Meetings suck. Even though they may not show it, your colleagues (and even your boss) also think meetings suck. Few will admit it because most of your colleagues are playing the BS corporate game.
But you’re not alone.
You know who else thought meetings were great time wasters? Donald Rumsfeld, former Secretary of Defense under George W. Bush. Love him or hate him, you don’t get to Rumsfeld’s level without knowing how to get things done.
Peter Drucker – management consultant, educator, and author – also thought meetings were time vortexes. In the ‘Effective Executive’ he suggests “Meetings are a symptom of bad organization. The fewer meetings the better.”
But if you want to rise the corporate ladder or build your business empire, meetings are a fact of life. So here are 8 tips for making them as effective and efficient as possible. Stay strong.
1. Determine if the meeting is really required
If you’re simply sharing information, an opinion or a proposal that does not require debate, would an email be more appropriate? Would a leadership decision substitute for a meeting?
2. Minimize time
When booking a meeting, opt for less time than you think is required. Time-pressure helps ensure meeting time is used efficiently. Moreover, don’t stretch out meetings to fill the allotted time. Consider it a success if the meeting objective is satisfied using less than the allotted time.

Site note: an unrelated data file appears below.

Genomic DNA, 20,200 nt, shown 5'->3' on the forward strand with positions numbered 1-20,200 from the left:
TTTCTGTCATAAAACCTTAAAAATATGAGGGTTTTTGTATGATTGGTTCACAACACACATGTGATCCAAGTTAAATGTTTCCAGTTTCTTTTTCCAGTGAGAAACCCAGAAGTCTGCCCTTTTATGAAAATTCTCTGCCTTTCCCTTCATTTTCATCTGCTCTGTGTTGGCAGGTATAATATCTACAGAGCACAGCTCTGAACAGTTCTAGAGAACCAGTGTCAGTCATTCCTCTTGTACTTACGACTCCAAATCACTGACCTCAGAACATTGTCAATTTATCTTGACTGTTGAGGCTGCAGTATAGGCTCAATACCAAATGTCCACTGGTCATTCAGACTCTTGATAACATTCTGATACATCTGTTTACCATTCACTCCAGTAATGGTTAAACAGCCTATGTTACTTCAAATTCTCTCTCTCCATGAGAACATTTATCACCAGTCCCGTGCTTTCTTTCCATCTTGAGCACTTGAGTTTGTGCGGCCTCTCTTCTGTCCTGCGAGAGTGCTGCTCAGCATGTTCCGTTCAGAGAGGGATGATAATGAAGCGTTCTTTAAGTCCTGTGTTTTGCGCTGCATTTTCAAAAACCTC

3. Minimize attendees
Invite only those who need to be part of the discussion. A smaller group facilitates discussion. Moreover, consider the implied cost (hourly wages x time) of the meeting.
4. Determine and communicate the objective
When booking the meeting, summarize the expected content and outcome. Meetings with purpose help accomplish business objectives. Meetings without purpose simply fill time.
5. Start on time; end on time
Respect attendees’ time by starting on time. Those who are late can catch up later.
6. Ensure the meeting is productive
Stick to the agenda, come prepared, don’t regurgitate known information. If a discussion meanders into the irrelevant, add the item to a follow-up list and return to the agenda. If attendees are not prepared end and rebook the meeting.
7. Encourage people to share their views
Many feel uncomfortable talking in large group settings. Encourage participating by asking for opinions, contrary and similar. Reward participation with interest and appreciation.
8. Summarize and follow up
Meetings are fast forgotten. Ensure meetings drive business by summarizing the decisions made and actions required. Follow up with action-items to ensure accountability.